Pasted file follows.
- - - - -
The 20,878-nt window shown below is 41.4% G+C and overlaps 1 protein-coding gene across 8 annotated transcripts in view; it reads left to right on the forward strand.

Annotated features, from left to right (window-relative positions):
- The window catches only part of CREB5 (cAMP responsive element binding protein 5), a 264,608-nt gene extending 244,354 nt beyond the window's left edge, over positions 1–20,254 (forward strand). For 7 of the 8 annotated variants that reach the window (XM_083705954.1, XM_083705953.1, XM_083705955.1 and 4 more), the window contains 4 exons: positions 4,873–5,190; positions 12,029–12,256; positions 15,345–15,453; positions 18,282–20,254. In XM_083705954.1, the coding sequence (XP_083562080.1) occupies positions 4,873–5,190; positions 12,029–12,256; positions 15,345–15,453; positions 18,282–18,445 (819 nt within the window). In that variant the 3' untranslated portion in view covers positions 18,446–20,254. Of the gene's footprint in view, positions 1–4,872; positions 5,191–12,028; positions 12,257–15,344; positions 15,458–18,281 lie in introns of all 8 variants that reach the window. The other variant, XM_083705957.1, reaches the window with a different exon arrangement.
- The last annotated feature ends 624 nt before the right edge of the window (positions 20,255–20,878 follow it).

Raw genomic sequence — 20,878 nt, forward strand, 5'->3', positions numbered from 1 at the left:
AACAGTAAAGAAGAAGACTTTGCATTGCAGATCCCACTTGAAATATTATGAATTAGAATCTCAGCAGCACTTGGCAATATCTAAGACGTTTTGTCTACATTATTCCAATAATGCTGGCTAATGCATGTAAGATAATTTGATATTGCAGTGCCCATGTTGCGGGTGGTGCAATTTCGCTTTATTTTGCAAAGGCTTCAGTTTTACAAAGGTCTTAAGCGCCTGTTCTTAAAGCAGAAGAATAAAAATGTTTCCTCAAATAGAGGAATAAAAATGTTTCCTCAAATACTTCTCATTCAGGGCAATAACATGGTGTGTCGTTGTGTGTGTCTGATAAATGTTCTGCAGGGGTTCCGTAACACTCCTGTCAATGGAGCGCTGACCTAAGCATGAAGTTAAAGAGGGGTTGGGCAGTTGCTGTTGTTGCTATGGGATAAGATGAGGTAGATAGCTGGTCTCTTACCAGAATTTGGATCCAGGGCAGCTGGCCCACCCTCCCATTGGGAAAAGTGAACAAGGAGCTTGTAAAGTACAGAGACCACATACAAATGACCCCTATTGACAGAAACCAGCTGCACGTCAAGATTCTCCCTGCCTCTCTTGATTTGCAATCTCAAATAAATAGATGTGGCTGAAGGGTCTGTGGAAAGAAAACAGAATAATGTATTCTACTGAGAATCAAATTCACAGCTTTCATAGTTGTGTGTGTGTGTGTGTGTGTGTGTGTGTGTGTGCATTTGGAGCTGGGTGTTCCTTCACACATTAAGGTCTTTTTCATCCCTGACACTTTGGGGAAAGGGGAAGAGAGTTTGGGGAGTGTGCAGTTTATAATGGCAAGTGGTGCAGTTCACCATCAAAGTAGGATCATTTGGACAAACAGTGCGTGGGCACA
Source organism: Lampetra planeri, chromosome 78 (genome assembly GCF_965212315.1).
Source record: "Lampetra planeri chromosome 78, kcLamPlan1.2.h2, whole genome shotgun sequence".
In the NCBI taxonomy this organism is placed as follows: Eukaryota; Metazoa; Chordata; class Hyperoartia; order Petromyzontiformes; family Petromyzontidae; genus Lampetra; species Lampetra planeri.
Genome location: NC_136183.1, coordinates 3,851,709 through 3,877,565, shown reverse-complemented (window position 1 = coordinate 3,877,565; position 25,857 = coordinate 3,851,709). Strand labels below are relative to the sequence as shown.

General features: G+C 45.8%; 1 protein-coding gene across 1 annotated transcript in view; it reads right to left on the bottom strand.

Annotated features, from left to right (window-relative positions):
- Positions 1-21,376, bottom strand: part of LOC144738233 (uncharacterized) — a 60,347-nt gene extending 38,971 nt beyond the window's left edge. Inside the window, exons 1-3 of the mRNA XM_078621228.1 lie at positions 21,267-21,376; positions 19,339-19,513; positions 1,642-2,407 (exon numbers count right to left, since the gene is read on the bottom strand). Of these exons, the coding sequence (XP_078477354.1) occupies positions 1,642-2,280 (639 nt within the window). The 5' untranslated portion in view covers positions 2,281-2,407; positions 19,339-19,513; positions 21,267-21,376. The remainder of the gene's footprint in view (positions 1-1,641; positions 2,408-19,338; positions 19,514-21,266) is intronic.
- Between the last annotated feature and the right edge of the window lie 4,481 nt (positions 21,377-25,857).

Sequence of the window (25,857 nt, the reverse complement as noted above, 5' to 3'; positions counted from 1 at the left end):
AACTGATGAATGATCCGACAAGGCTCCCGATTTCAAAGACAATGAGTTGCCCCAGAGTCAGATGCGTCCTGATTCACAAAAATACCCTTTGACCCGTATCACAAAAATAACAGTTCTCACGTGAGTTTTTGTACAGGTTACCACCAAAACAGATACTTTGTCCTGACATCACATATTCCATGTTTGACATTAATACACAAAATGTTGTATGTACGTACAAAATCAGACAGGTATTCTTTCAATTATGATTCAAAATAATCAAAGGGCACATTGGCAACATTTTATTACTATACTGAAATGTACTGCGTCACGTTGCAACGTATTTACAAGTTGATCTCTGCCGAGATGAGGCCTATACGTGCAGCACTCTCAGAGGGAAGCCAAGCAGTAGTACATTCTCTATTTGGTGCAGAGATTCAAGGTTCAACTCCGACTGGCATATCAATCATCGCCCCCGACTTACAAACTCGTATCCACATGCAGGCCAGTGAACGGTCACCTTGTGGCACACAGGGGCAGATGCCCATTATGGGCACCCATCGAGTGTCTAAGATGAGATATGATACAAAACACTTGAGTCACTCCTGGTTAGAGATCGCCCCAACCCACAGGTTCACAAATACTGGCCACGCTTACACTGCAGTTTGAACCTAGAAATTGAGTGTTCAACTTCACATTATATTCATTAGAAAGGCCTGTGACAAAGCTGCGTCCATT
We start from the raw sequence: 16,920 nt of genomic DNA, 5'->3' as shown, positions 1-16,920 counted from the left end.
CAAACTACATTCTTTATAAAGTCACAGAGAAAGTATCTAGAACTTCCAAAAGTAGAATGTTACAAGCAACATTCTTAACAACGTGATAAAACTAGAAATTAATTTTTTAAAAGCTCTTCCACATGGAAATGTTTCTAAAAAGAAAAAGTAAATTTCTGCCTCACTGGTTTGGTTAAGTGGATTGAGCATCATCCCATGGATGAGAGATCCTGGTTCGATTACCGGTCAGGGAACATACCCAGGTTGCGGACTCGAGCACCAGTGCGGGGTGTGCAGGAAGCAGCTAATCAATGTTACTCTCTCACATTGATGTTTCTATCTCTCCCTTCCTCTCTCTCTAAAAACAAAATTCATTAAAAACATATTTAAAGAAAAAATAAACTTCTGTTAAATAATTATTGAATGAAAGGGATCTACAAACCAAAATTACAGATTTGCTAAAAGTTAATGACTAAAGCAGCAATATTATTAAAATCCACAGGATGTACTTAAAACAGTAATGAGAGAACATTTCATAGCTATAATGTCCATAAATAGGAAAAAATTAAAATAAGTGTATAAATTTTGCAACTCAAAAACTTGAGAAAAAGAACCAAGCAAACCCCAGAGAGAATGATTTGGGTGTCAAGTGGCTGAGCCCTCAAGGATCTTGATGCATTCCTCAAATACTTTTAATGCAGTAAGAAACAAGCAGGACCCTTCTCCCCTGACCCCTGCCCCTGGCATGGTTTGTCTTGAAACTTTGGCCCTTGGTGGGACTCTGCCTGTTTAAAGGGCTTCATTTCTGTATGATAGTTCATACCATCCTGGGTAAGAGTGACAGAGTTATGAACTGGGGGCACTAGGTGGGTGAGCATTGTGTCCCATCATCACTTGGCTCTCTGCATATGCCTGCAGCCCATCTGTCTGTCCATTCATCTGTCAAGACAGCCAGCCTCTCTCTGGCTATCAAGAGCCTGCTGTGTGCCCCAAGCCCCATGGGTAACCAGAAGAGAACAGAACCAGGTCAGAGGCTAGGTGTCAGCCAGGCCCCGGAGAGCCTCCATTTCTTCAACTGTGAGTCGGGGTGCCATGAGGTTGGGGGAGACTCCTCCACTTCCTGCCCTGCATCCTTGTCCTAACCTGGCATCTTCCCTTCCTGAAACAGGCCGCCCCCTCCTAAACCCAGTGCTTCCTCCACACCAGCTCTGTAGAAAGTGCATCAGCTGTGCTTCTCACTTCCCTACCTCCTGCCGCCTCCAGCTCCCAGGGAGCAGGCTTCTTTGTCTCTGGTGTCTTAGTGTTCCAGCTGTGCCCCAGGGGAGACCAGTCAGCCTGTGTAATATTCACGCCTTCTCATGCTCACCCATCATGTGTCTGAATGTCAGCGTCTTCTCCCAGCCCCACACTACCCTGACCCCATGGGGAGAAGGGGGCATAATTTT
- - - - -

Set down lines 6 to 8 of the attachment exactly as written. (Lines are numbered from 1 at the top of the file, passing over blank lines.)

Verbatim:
AACAGTAAAGAAGAAGACTTTGCATTGCAGATCCCACTTGAAATATTATGAATTAGAATCTCAGCAGCACTTGGCAATATCTAAGACGTTTTGTCTACATTATTCCAATAATGCTGGCTAATGCATGTAAGATAATTTGATATTGCAGTGCCCATGTTGCGGGTGGTGCAATTTCGCTTTATTTTGCAAAGGCTTCAGTTTTACAAAGGTCTTAAGCGCCTGTTCTTAAAGCAGAAGAATAAAAATGTTTCCTCAAATAGAGGAATAAAAATGTTTCCTCAAATACTTCTCATTCAGGGCAATAACATGGTGTGTCGTTGTGTGTGTCTGATAAATGTTCTGCAGGGGTTCCGTAACACTCCTGTCAATGGAGCGCTGACCTAAGCATGAAGTTAAAGAGGGGTTGGGCAGTTGCTGTTGTTGCTATGGGATAAGATGAGGTAGATAGCTGGTCTCTTACCAGAATTTGGATCCAGGGCAGCTGGCCCACCCTCCCATTGGGAAAAGTGAACAAGGAGCTTGTAAAGTACAGAGACCACATACAAATGACCCCTATTGACAGAAACCAGCTGCACGTCAAGATTCTCCCTGCCTCTCTTGATTTGCAATCTCAAATAAATAGATGTGGCTGAAGGGTCTGTGGAAAGAAAACAGAATAATGTATTCTACTGAGAATCAAATTCACAGCTTTCATAGTTGTGTGTGTGTGTGTGTGTGTGTGTGTGTGTGTGCATTTGGAGCTGGGTGTTCCTTCACACATTAAGGTCTTTTTCATCCCTGACACTTTGGGGAAAGGGGAAGAGAGTTTGGGGAGTGTGCAGTTTATAATGGCAAGTGGTGCAGTTCACCATCAAAGTAGGATCATTTGGACAAACAGTGCGTGGGCACA
Source organism: Lampetra planeri, chromosome 78 (genome assembly GCF_965212315.1).
Source record: "Lampetra planeri chromosome 78, kcLamPlan1.2.h2, whole genome shotgun sequence".